The publication date for Lars-Martin Sorensen‘s new book Censorship of Japanese Films During the U.S. Occupation of Japan: The Cases of Yasujiro Ozu and Akira Kurosawa was supposed to be October 30, but Amazon.com and Amazon.co.uk already list the book as “in stock”, although the former only has one copy left, and the latter notes a 10-13 day dispatch window.
As the title indicates, the book investigates how Japanese cinema was affected by and dealt with film censorship during the post-war American occupation of Japan (1945-1952). More specifically, the author concentrates on the cases of Yasujiro Ozu and Akira Kurosawa. The product description reads:
The introduction discusses the prevailing narrative of the relationship between victors and vanquished, which has the Japanese in the role of the good losers and the Americans in the role of the good winners. This powerful historical discourse of the benevolent occupation rubbed off on film historical writings.
As a consequence, the analysis of resistance in the occupation films of Ozu and Kurosawa is virtually nonexistent. Since meaning is made by movie-goers, I present a general outline of the interpretive framework peculiar to Japanese audiences during the occupation in chapter two. Subsequently, the history, structure and daily practice of U.S. censorship is described.
The analysis of films, film criticism, and censorship documents on Ozu’s and Kurosawa’s films show that both directors repeatedly probed the limits of censorship, at times dodged censorship and frequently managed to denounce the occupiers and their imposed modernization. Ozu’s resistance was especially concerned with the status of women in contemporary Japanese society. Kurosawa continued to foreground many of the nationalist themes of his wartime propaganda films in his occupation films, and tended to dress his criminal characters up as westerners with the presumable intent to denounce both the occupiers and those Japanese who embraced the ways of the occupiers.
Finally, the book argues that Kurosawa’s international breakthrough, “Rashomon” (1950), lends itself to an interpretation bordering on anti-Americanism by the contemporary Japanese audience.
Based on the description above, I am certain that the book will generate some discussion here! As I have not yet received my copy, I cannot comment further.
Lars-Martin Sorensen (actually “Sørensen”, but I’ll go with the publisher’s version) is a postdoc research fellow at the Section of Film & Media Studies, University of Copenhagen. According to the author blurb, he has published numerous articles on Japanese film, is a co-editor of the peer reviewed film journal Kosmorama, and a member of the steering committee of the Nordic Association for the Study of Contemporary Japan (NAJS). Meanwhile, the book’s foreword is written by none other than Stephen Prince.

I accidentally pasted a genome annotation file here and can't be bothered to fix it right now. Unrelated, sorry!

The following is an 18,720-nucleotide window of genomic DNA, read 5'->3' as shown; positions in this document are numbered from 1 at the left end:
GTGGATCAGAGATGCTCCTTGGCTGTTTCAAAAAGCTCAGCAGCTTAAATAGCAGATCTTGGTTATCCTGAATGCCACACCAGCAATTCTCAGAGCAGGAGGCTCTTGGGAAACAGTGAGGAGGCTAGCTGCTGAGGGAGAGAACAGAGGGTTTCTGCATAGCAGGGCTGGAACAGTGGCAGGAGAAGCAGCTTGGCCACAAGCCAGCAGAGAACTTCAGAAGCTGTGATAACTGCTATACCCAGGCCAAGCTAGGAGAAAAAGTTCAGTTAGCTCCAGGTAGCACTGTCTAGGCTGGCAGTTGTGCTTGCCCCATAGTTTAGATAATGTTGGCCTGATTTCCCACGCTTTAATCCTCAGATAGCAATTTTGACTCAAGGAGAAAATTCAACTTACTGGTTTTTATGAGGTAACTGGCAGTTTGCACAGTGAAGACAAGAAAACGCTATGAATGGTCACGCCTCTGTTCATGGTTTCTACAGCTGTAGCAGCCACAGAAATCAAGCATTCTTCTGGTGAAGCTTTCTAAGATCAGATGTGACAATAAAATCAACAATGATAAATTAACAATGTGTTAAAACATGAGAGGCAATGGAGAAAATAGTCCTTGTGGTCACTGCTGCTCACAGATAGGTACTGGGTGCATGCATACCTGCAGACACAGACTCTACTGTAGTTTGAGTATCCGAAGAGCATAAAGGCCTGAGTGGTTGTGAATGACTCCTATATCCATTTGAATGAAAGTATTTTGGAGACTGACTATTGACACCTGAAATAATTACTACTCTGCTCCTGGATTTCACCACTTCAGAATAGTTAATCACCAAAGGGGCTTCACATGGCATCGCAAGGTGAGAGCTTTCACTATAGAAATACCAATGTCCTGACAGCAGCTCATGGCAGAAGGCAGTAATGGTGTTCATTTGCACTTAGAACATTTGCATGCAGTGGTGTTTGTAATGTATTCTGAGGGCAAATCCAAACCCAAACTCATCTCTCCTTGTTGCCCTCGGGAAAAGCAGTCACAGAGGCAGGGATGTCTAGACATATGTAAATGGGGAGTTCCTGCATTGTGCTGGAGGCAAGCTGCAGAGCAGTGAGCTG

Full contents list:
- Foreword by Stephen Prince
- 1. Introduction
Sources and structure of this volume
Aims and methods
The ‘180-degree thesis’
Historical and theoretical perspectives
Occupation film studies
- 2. Framing the occupied mindset: the core audience
The audience – age, sex and profession
The news media
The case of Japan in Time of Crisis
The user’s perspective
Internalization or public transcript?
Perspectives for the analysis of the occupied cinema
The key models
- 3. Players in the arena of censorship
The practices of censorship
CI&E and CCD, cooperation and conflict
The ‘opening hours’: popular sentiment mirrored?
Ways and means of subversiveness
The transition to Japanese censorship
- 4. Directing the national family: the occupation films of Yasujiro Ozu
Ozu studies: A question of style
A sustained critique
Ozu’s wartime films
Record of a Tenement Gentleman
A Hen in the Wind
A pilot balloon for Late Spring?
Contemporary critical response
The film versus the scenario
A structure of places
Characterization by means of beverages, food, and seating
Repetitions and differences
- 5. No regrets for whose youth?: the occupation films of Akira Kurosawa
Kurosawa and wartime censorship
Ambiguous wartime collaboration?
Father-son relationships on and off screen
Hard work as the best patent of nobility
Kurosawa’s occupation films: an overview
No Regrets for our Youth
Factual background for the fiction
A democratization film?
The use of history
The plotline of the censored film
The first manuscript
The revised script and the film
The birth of a new motif
Westernization as denunciation
Administering the dos and don’ts
Viewing Stray Dog
The third way
Rashomon: an interpretation
Recontextualizing the reception
Adaptation, adjustments, and allusions
- 6. Narrowing the concentric circles: results and perspectives
Why this late?
Sameness and difference
For more information about the book, see the section on Akira Kurosawa books.